Katusha block Swift's move to Team Sky
Ben Swift, Tour of Britain 2009, stage seven
Speculation is growing that Team Sky is about to announce the signing of Ben Swift but Katusha manager Andrei Tchmil has made it clear to Cycling Weekly that the talented young British rider is under contract and has to stay with his team in 2010.
Sky has so far released the names of 24 riders, only six of which have been British, but over the last few days Swift's name has been consistently linked to the new British team. He was even accidently announced as a future Team Sky rider during last Saturday's Revolution event in Manchester.
There's no doubt that Sky want Swift. The 22-year-old graduated through British Cycling's Olympic Academy under the tutelage of Rod Ellingworth and is one of the brightest prospects in the sport.
If Swift were to ride with Team Sky in 2010 he would be expected to attend the team's first get together in Manchester next Tuesday. However, Tchmil has ordered him to attend a meeting at the Katusha offices in Italy on the same day.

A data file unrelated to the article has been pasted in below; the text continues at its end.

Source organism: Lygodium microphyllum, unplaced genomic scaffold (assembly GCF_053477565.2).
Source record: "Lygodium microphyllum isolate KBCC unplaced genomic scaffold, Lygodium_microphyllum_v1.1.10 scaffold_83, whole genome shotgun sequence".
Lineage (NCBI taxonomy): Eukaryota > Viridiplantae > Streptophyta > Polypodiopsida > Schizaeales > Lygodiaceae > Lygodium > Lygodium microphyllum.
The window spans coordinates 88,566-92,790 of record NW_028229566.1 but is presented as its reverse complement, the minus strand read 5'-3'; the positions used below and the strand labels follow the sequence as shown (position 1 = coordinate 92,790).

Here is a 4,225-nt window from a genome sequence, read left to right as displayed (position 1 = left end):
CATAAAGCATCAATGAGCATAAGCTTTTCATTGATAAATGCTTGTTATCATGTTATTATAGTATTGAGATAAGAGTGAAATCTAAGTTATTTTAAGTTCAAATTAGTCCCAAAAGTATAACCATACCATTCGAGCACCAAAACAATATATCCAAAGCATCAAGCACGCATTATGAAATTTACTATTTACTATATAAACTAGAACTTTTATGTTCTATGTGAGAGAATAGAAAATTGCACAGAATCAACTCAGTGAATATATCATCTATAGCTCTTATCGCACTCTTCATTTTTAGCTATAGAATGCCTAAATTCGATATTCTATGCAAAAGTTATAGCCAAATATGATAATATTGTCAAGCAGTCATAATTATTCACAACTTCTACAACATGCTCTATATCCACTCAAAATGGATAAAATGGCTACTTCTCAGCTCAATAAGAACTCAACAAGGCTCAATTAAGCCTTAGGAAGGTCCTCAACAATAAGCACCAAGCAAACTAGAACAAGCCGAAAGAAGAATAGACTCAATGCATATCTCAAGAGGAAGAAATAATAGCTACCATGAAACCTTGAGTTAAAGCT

"He's been summoned to the team HQ for November 24 so we can find out what's going on. There's been no sign of life from him for ages," Tchmil angrily told Cycling Weekly.
"I've sent a letter to the UCI and they've confirmed that his two-year neo-pro contract is valid, so Swift will stay in this team for 2010 despite what Team Sky are trying to do."
"I don't know why Swift wants to leave. He's on our roster and getting paid by us. Pozzato hit the brakes to let him win the stage at the Tour of Britain and we worked for him in the sprints at the Giro d'Italia. We were even looking at giving him a pay increase."
Tchmil is not impressed with Team Sky's aggressive behaviour.
"I think it's very bad that a new team like Sky goes around thinking they can buy up riders who are under contract. It's something we never did last year out of a matter of principle. Contracts exist because they have to be respected," he said.
"I'll say once and for all, Swift will be part of Team Katusha in 2010. He's not for sale. I don't sell my riders."
Cycling Weekly tried to contact Team Sky principal Dave Brailsford but he was unavailable, while the team's new head of communications, Brian Nygaard, refused to comment.
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